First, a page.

Harry Sutherland



In May-August 2014 I travelled to the UK and Europe with the generous support from BBM to
develop my skills as a jazz pianist. I arrived in London on the morning of 23rd May. My parents
were there after holidaying for three weeks in Spain so I stayed with them in a hotel in Earls Court.
Quite a few musician friends from Sydney, namely Grant Arthur and Mick Stuart, were in London
as well as they were performing with a Circus Show that had a season at Southbank called ‘Limbo’.
There were a number of other Sydney musicians that I knew who were there for a few days, among
them Matt Keegan, Eden Ottignon, Matt Ottignon and Daniel Pliner. They were performing with a
number of musicians from India and drummer/composer Ben Walsh in his project ‘Fearless Nadia’
in which the ensemble played a live score to an old film ‘Diamond Queen’ (1940). I saw this on
25th June and really enjoyed it, particularly the virtuosity of the Indian musicians.

On Tuesday 27th May, after a few days sightseeing and walking around London with my parents, I
travelled to Ashford to have my first lesson with legendary pianist John Taylor. I started off by
playing one of my compositions ‘June’, which I feel fairly comfortable with. I asked him a lot about
touch, tone and improvising within the language of a composition. He also spent a lot of time
showing me chord voicings derived from Messiaen’s modes of limited transposition. I also asked
him about some of the music he has recorded, particularly with Kenny Wheeler. John generously
gave me a book of music that Kenny had given to him and I played a number of this pieces of the
ensuing weeks and since being back in Sydney. Over the next three lessons I learnt a lot from John
(and recorded the lessons). The lesson time was divided between my compositions and music of
John’s and Kenny’s, as well as some bits and pieces he had gathered from other students. With my
compositions John would make suggestions of how to ‘open up’ or how to adapt them to become
more viable vehicles for improvisation, which was very helpful. Also it was just good to hear
firsthand about his amazing career and how his experiences have led him to where he is today.

That evening I met up with clarinetist/saxophonist David Horniblow to watch a gig at a venue
called Blues Kitchen in Shoreditch. I knew David because he lived in Sydney for a year or two.
David sometime in 2012 whilst I was playing in the house band at the Sydney Jazz Jam at Dome
Bar. He knew I played a lot of traditional jazz with various people in Sydney and wanted me hear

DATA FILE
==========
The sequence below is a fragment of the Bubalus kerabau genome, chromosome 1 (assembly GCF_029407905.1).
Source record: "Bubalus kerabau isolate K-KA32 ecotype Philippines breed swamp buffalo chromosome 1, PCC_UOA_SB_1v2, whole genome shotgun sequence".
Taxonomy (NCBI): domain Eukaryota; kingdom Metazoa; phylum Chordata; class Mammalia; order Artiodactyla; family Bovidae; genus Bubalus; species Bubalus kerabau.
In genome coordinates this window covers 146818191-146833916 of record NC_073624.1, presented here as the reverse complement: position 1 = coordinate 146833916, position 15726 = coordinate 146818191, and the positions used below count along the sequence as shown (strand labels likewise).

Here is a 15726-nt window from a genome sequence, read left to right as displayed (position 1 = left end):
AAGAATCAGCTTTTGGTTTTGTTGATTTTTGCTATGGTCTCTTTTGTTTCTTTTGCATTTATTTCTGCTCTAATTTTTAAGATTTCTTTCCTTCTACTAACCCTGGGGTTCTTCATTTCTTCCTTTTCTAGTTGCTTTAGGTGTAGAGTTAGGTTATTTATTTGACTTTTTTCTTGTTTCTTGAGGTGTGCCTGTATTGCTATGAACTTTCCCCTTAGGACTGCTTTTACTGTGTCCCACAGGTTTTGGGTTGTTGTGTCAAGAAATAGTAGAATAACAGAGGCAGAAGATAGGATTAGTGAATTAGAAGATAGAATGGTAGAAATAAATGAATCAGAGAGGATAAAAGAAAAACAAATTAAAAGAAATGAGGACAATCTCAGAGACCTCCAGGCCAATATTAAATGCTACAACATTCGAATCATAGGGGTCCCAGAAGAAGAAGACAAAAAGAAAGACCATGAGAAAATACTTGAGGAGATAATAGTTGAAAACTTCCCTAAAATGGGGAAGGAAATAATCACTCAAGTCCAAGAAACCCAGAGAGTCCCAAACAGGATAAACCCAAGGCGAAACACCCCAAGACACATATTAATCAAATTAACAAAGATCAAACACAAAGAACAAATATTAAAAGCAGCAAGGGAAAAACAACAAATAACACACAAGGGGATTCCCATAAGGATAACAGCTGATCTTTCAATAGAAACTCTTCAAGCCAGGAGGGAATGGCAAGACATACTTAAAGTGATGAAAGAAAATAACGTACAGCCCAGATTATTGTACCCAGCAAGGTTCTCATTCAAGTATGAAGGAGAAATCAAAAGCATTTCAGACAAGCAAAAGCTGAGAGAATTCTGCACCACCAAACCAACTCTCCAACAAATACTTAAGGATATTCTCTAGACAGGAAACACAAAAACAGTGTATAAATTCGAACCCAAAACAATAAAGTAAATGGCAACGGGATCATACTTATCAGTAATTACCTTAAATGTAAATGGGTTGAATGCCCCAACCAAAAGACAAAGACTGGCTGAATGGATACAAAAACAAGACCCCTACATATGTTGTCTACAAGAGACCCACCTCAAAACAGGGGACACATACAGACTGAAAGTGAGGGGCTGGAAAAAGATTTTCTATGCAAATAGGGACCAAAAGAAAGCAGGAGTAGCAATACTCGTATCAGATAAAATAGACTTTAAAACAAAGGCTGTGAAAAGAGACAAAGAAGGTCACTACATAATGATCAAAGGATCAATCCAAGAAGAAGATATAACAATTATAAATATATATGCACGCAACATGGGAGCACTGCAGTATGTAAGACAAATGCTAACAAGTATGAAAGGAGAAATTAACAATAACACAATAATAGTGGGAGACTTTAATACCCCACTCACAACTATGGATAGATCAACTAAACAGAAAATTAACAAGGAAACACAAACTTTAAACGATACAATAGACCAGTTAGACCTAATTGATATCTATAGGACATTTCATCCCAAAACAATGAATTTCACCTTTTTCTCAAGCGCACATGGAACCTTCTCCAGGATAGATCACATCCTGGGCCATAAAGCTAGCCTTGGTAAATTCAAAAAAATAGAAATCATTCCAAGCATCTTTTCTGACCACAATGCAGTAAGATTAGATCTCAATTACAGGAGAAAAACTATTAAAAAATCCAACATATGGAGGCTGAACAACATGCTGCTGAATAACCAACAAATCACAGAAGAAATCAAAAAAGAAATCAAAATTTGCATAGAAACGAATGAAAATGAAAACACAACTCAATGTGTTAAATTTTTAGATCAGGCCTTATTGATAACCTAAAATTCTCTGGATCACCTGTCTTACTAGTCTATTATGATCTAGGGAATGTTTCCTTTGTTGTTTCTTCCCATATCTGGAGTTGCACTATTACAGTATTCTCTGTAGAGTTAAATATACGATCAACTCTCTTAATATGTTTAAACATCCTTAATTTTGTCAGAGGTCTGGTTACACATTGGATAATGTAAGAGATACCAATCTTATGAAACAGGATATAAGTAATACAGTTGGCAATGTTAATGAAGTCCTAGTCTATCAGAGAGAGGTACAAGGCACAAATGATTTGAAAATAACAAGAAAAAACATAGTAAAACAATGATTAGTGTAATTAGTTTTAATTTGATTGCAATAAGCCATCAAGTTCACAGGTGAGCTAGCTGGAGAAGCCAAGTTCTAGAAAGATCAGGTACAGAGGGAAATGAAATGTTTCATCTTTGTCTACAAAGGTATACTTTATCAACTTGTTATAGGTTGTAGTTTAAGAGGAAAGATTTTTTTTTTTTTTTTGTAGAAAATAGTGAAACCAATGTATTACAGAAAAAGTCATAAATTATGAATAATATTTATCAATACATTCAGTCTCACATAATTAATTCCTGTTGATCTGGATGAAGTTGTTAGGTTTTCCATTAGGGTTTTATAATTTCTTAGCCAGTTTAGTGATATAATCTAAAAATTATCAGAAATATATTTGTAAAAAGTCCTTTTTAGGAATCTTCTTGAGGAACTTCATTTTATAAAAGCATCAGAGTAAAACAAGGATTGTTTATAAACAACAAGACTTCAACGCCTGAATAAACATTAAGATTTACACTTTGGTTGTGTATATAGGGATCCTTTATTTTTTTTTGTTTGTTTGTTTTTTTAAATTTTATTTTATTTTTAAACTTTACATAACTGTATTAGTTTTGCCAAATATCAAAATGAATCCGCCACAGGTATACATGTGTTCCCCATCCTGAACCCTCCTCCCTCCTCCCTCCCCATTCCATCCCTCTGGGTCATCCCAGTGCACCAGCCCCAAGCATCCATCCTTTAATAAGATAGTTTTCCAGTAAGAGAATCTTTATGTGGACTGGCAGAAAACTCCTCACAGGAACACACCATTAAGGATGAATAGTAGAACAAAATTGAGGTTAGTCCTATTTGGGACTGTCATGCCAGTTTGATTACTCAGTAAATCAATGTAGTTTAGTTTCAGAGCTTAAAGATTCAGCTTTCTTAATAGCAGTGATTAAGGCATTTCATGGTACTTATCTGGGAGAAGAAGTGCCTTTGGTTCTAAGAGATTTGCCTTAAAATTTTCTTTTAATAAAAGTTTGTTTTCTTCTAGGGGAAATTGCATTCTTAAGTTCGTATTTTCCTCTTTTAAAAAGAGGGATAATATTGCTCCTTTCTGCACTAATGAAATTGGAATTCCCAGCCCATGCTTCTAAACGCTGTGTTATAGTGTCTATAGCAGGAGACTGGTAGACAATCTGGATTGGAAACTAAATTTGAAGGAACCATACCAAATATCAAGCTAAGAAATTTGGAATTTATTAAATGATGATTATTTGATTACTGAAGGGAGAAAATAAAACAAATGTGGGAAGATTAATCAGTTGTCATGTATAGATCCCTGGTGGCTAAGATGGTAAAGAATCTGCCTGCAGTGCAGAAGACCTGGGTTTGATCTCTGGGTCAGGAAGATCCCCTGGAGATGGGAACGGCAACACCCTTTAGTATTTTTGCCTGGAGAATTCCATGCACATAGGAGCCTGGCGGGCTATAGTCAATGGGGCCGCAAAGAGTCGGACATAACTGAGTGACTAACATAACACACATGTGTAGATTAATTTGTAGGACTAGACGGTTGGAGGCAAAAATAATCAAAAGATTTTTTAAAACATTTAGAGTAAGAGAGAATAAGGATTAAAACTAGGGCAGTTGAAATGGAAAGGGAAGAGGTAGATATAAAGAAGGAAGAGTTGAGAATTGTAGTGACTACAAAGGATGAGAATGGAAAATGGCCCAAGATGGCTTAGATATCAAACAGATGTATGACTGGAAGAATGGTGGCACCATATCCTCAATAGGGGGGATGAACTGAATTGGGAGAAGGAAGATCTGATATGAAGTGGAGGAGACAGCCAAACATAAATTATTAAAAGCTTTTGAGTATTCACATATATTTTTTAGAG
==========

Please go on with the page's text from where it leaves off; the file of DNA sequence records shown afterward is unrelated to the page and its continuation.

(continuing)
two musicians in particular, clarinetist Ewan Bleach and trumpeter Pete Horsfall, who were younger
musicians like myself and playing jazz in this vein. In fact Ewan didn’t do the gig. A clarinetist from
the US, Giacamo Smith depped for him. Also on the gig were guitarist Martin Wheatley and pianist
Joe Webb. They were really amazing at what they did. There was more technical precision and a
fluency at fast tempi, especially from Giacomo, that I had not often heard in Sydney.

On Wednesday 28th I went to see Kit Downes at 606. To be honest I was a little disappointed with
this gig. I had expected to see Kit play his originals but it seemed to be a bit of a thrown together
gig. Nevertheless, the musicians, especially Kit and bassist Conor Chaplin, were great. After this
gig I went to the upstairs jazz jam at Ronnie Scotts. The trumpeter/bandleader Andy Davies was
great. He had an impressive vocabulary and repertoire. But on the whole the standard of the jam
wasn’t that great and there was a lot of waiting around.

On Thursday 29th I went with Grant and Mick and some of their friends to watch a producer
‘Quantic’ at a really nice venue in Camden called Koko. I knew of Quantic because he had worked
with an Ethiopian singer I sometimes play with in Sydney, Dereb Desalegn. He had a percussionist,
a keyboardist and a singer with him and they played mainly lot of Cumbia (type of Colombian
music) influenced dance music, which I really enjoyed.

On Friday 30th I went to see Django a la Creole at Jamboree, a venue in a warehouse in Limehouse.
I had met and played with bassist Sébastien Girardot when he had been in Sydney in the summer. Clarinetist Evan Christopher was a friend of Geoff Bull, who I play with regularly in Sydney. It was
a great experience to hear a band where everyone was a complete virtuoso (including the new
addition of Danish guitarist Jacob Fischer) and also to chat with the musicians afterwards.